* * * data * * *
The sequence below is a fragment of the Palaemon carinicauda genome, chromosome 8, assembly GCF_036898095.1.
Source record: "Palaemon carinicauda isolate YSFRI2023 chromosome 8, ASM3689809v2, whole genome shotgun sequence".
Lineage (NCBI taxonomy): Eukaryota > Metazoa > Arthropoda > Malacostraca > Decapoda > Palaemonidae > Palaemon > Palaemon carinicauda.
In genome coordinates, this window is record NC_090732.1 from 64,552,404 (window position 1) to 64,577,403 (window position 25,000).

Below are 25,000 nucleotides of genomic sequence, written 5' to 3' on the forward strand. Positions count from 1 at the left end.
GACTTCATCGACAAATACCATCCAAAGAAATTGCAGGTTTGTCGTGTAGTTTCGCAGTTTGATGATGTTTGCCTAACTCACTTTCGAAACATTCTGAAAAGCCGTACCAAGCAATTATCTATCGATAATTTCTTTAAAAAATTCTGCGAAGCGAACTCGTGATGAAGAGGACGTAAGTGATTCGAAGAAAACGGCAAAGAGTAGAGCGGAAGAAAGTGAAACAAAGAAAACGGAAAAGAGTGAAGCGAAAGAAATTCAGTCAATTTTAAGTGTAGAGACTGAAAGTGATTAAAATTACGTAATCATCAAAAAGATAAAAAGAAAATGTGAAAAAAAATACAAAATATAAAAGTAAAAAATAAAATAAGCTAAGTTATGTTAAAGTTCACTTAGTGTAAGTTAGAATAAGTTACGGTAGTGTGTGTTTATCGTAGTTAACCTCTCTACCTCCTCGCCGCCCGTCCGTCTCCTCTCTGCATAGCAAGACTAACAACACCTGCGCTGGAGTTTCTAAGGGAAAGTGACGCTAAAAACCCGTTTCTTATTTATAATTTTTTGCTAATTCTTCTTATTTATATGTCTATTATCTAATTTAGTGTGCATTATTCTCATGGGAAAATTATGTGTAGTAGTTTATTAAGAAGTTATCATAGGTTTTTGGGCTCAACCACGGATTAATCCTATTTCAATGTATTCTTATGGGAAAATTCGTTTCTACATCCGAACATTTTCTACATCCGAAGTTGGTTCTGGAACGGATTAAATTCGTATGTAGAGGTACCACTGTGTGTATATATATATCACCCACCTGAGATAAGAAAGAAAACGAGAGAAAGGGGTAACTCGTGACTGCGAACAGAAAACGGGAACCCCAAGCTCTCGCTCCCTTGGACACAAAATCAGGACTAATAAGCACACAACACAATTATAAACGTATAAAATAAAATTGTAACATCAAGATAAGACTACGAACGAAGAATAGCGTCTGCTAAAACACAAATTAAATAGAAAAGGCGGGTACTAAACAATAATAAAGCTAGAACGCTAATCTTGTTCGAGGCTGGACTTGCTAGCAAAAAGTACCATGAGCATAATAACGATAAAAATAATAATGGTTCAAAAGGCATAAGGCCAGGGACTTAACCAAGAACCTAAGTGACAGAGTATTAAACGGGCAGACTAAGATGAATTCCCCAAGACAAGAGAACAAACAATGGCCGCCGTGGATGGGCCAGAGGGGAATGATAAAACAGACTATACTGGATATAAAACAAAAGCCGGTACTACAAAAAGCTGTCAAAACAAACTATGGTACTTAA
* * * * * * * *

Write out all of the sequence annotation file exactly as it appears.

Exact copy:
The sequence below is a fragment of the Palaemon carinicauda genome, chromosome 8, assembly GCF_036898095.1.
Source record: "Palaemon carinicauda isolate YSFRI2023 chromosome 8, ASM3689809v2, whole genome shotgun sequence".
Lineage (NCBI taxonomy): Eukaryota > Metazoa > Arthropoda > Malacostraca > Decapoda > Palaemonidae > Palaemon > Palaemon carinicauda.
In genome coordinates, this window is record NC_090732.1 from 64,552,404 (window position 1) to 64,577,403 (window position 25,000).

Below are 25,000 nucleotides of genomic sequence, written 5' to 3' on the forward strand. Positions count from 1 at the left end.
GACTTCATCGACAAATACCATCCAAAGAAATTGCAGGTTTGTCGTGTAGTTTCGCAGTTTGATGATGTTTGCCTAACTCACTTTCGAAACATTCTGAAAAGCCGTACCAAGCAATTATCTATCGATAATTTCTTTAAAAAATTCTGCGAAGCGAACTCGTGATGAAGAGGACGTAAGTGATTCGAAGAAAACGGCAAAGAGTAGAGCGGAAGAAAGTGAAACAAAGAAAACGGAAAAGAGTGAAGCGAAAGAAATTCAGTCAATTTTAAGTGTAGAGACTGAAAGTGATTAAAATTACGTAATCATCAAAAAGATAAAAAGAAAATGTGAAAAAAAATACAAAATATAAAAGTAAAAAATAAAATAAGCTAAGTTATGTTAAAGTTCACTTAGTGTAAGTTAGAATAAGTTACGGTAGTGTGTGTTTATCGTAGTTAACCTCTCTACCTCCTCGCCGCCCGTCCGTCTCCTCTCTGCATAGCAAGACTAACAACACCTGCGCTGGAGTTTCTAAGGGAAAGTGACGCTAAAAACCCGTTTCTTATTTATAATTTTTTGCTAATTCTTCTTATTTATATGTCTATTATCTAATTTAGTGTGCATTATTCTCATGGGAAAATTATGTGTAGTAGTTTATTAAGAAGTTATCATAGGTTTTTGGGCTCAACCACGGATTAATCCTATTTCAATGTATTCTTATGGGAAAATTCGTTTCTACATCCGAACATTTTCTACATCCGAAGTTGGTTCTGGAACGGATTAAATTCGTATGTAGAGGTACCACTGTGTGTATATATATATCACCCACCTGAGATAAGAAAGAAAACGAGAGAAAGGGGTAACTCGTGACTGCGAACAGAAAACGGGAACCCCAAGCTCTCGCTCCCTTGGACACAAAATCAGGACTAATAAGCACACAACACAATTATAAACGTATAAAATAAAATTGTAACATCAAGATAAGACTACGAACGAAGAATAGCGTCTGCTAAAACACAAATTAAATAGAAAAGGCGGGTACTAAACAATAATAAAGCTAGAACGCTAATCTTGTTCGAGGCTGGACTTGCTAGCAAAAAGTACCATGAGCATAATAACGATAAAAATAATAATGGTTCAAAAGGCATAAGGCCAGGGACTTAACCAAGAACCTAAGTGACAGAGTATTAAACGGGCAGACTAAGATGAATTCCCCAAGACAAGAGAACAAACAATGGCCGCCGTGGATGGGCCAGAGGGGAATGATAAAACAGACTATACTGGATATAAAACAAAAGCCGGTACTACAAAAAGCTGTCAAAACAAACTATGGTACTTAA